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When I was 19, I had a drug related nervous breakdown and ended up in the hospital for 10 days. I wasn’t physically addicted to anything, but the drugs I had been taking caused 4 days of insomnia which in turn, drove me absolutely out of touch with reality. I was the crazy girl walking through the student union in her pjs & bare feet. Yep, that was me.

I still remember all of my delusions.

My family nurtured me with forgiving love and I recovered after several months. Life went on. But a big fear of mine remained insomnia. I kept Tylenol PM in the house at all times.

My whole life up through & including my early twenties , when I came to my mom with what ever ailed me: the stress of being too busy, the pain of a broken heart in various stages of fracture or mend, trivial complaints about whomever happened to be annoying me the most that month, blanketing existential angst or the worst — the solid heavy ache of deep loneliness, it would not be unusual for her to ultimately tell me she’d be praying for me.

I heard it knowing that was her way of expressing her love, and receiving her love has always been comforting to me. The prayer cliche felt empty, though. I considered it a placebo. Like a well intended wish to levitate a car to change a flat tire when there’s no jack around.

Somewhere along the way that changed for me. I’m not sure exactly how, but I can tell you that my muscles for self relaxation are so toned that several times in the last year, I’ve been able to ward off insomnia, not with my old friend Tylenol PM, but with prayer. I even ask myself, How on earth did that happen? How did I become someone with “an active prayer life”? The phrase alone makes me cringe.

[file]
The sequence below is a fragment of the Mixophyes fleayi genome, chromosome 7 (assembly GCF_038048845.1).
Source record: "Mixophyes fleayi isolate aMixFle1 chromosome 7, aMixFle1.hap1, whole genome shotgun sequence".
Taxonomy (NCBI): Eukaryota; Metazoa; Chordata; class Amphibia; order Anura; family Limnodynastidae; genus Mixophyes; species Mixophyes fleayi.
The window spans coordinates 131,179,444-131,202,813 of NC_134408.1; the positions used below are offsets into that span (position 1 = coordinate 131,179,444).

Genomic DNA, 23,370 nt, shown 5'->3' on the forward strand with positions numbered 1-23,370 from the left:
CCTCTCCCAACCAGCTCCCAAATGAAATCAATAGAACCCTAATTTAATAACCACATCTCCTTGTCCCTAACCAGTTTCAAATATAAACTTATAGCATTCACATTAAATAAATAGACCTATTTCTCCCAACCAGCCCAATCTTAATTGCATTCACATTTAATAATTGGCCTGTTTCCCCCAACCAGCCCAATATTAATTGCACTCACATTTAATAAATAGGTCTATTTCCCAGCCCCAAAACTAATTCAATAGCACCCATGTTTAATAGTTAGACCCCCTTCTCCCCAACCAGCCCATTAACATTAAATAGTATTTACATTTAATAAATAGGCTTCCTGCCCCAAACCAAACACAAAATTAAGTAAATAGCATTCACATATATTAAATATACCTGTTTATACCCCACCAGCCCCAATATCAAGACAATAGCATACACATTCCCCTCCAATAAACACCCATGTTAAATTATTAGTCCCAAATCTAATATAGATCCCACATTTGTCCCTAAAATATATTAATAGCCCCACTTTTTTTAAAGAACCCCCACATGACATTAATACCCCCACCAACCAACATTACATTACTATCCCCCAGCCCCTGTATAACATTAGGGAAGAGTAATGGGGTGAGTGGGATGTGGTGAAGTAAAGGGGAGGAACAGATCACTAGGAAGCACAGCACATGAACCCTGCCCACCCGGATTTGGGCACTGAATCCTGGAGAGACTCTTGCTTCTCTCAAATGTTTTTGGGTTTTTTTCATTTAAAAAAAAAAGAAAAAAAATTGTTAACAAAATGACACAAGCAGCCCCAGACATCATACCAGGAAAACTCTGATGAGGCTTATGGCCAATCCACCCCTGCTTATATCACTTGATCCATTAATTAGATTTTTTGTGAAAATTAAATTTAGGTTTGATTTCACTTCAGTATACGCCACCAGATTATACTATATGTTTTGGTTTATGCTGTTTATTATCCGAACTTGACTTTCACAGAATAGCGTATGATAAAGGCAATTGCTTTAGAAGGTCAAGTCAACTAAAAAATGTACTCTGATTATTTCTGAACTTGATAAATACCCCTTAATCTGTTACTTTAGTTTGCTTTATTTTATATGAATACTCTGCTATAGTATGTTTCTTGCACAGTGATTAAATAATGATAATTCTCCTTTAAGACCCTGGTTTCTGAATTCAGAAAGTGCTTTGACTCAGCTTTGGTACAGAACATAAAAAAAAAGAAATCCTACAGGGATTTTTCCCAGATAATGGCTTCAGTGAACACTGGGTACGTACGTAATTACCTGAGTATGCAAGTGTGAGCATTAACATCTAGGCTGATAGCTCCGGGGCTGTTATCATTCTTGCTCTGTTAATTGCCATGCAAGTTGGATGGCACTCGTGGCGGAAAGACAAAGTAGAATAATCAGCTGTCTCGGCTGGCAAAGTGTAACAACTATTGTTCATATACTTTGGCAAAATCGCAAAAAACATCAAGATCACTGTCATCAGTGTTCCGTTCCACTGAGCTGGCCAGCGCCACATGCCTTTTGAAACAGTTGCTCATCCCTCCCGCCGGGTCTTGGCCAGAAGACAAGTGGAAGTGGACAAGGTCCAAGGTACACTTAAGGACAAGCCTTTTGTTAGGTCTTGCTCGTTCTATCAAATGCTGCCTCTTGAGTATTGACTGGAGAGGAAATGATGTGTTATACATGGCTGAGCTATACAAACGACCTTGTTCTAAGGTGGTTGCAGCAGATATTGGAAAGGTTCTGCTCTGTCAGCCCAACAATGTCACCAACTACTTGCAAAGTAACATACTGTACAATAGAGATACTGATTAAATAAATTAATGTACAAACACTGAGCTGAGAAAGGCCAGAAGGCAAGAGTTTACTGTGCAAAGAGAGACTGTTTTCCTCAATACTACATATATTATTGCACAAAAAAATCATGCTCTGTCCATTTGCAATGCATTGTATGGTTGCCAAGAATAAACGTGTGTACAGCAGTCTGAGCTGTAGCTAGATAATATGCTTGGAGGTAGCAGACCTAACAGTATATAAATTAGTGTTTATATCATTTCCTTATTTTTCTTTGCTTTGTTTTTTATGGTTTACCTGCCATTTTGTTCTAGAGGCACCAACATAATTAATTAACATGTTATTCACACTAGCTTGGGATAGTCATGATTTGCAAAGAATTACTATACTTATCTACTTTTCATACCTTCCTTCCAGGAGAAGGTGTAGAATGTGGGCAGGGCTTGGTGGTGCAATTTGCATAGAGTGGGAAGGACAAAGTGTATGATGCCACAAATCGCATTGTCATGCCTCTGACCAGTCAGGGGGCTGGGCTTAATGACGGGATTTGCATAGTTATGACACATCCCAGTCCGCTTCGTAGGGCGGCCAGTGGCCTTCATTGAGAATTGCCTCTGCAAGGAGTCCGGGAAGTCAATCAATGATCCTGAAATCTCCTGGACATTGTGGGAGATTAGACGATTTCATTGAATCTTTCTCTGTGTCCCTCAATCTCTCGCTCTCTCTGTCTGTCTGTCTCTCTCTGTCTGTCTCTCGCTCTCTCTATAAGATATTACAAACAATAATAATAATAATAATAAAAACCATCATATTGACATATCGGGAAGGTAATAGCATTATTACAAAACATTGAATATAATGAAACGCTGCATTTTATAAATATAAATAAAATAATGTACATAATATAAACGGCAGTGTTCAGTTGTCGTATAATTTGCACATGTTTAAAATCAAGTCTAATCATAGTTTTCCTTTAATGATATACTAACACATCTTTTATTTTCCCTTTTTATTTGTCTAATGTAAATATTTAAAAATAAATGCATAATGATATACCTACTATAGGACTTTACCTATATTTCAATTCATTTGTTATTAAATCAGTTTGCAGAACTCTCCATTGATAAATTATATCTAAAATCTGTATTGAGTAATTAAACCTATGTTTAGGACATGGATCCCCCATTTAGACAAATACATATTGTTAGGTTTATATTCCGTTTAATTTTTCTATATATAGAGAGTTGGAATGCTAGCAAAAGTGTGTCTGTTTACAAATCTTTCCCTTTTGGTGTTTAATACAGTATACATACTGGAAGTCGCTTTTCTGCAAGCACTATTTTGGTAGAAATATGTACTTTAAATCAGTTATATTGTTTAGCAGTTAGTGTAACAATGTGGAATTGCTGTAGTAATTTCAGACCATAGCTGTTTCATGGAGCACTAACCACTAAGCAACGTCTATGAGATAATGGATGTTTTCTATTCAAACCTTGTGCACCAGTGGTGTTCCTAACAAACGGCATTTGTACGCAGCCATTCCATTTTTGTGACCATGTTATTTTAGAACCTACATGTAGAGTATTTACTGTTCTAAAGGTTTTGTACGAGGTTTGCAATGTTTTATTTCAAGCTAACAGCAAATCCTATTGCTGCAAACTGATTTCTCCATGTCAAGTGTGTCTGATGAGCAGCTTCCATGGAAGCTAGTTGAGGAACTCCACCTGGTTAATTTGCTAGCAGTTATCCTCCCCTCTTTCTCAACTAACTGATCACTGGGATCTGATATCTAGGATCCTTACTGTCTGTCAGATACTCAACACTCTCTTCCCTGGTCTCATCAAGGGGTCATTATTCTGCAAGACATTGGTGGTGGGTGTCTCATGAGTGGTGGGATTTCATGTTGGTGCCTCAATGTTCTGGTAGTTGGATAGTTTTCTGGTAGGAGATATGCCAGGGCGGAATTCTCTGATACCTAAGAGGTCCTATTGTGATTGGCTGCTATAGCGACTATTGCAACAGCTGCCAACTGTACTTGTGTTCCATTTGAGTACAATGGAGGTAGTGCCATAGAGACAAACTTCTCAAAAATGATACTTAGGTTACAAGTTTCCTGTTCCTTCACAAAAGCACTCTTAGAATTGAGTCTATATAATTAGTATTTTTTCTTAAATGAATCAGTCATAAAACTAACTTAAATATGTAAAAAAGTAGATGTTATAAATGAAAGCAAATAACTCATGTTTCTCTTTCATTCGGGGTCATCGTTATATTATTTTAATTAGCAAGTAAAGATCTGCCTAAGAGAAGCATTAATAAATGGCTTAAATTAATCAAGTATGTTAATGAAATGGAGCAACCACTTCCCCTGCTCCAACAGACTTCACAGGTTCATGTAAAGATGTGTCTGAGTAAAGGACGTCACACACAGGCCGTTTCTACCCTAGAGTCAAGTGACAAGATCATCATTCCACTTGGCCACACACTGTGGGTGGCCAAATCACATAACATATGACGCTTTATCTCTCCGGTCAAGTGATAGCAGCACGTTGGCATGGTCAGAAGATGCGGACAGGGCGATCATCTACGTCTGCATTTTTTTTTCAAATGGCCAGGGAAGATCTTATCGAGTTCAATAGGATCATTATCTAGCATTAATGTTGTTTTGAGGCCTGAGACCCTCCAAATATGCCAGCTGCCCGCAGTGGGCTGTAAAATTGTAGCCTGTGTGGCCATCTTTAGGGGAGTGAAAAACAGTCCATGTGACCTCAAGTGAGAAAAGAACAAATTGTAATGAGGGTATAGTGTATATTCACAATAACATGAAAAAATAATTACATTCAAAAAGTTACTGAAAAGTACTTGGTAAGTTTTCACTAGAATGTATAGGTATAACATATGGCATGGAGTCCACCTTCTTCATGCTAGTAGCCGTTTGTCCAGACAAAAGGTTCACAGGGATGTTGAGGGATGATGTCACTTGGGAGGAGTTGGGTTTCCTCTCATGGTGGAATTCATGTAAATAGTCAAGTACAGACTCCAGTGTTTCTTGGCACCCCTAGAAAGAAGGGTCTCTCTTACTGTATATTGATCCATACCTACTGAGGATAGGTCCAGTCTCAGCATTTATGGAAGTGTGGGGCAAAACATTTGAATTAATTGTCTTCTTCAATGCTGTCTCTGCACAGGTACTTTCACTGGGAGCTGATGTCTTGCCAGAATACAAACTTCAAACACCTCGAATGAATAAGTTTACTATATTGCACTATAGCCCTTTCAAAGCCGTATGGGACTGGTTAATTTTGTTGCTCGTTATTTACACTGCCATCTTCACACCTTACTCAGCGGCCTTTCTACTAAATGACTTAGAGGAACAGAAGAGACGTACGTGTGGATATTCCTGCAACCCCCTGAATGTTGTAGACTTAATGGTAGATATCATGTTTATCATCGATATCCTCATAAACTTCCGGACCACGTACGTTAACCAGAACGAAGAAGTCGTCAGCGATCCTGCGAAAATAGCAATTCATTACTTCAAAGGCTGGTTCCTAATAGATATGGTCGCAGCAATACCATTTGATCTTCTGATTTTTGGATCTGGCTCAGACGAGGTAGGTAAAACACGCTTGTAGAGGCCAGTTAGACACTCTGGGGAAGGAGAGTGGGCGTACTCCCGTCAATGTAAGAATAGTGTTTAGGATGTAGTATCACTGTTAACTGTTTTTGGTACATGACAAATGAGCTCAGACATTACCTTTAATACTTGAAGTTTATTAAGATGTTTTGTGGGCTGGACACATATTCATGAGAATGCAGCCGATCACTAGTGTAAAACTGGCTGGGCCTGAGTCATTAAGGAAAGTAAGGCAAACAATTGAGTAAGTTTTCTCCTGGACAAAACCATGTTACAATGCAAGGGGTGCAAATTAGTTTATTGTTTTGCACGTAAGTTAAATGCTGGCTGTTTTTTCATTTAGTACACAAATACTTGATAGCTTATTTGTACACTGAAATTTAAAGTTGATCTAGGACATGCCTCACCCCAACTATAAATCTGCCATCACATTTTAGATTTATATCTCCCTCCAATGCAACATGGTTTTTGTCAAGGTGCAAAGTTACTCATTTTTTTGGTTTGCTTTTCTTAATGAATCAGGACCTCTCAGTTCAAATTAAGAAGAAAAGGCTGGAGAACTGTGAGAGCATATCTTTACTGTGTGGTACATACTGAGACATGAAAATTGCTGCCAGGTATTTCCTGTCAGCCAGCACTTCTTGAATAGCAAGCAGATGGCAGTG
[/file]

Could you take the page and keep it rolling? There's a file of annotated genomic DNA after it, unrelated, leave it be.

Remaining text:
The time line looks like this:

Around 9 years old: felt something great while praying Laura Ingalls style alone in my room.

Age 13: inspiring confirmation class with an expertly philosophical protestant pastor & subsequent confirmation.

Age 16-24: adamant disapproval of all organized religions.

Age 25: attended my first (of many) Marianne Williamson lectures & got turned on to A Course in Miracles and Buddhism – Thich Nhat Hanh style.

Age 27: started therapy with an amazing psychologist and promptly ignored her first bit of advice – to start yoga classes.

Age 28: started hiking in the hills alone on a regular basis for the sheer pleasure of it.

Age 31: started yoga classes.

Age 32: experienced the physical transformation of losing 48 pounds.

Age 34: began attending a Presbyterian church & got hooked up with some amazing teachers & mentors.

I love the way spiritual journeys work. Because I didn’t even know walking in solitude & nature was a formal discipline. But some of my biggest ah-ah moments – moments with God, frankly – were out on those trails. I found divinity in the tree bark, in the dirt under my feet, and in myself. I surrendered to it, and I awakened to the transformation that’s happening to me.

It’s fun to watch my muscles strengthen. These days, when I wake up at 2:30am with a mind racing with anxiety, I think, “Release” and visualize handing over every stressful thought like a bundle of dirty laundry. And before I know it, I’m sleeping. Release. I cannot remember the last time I actually felt lonely. It’s been years. The peace does transcend understanding.

Ruth, 38, Los Angeles, USA

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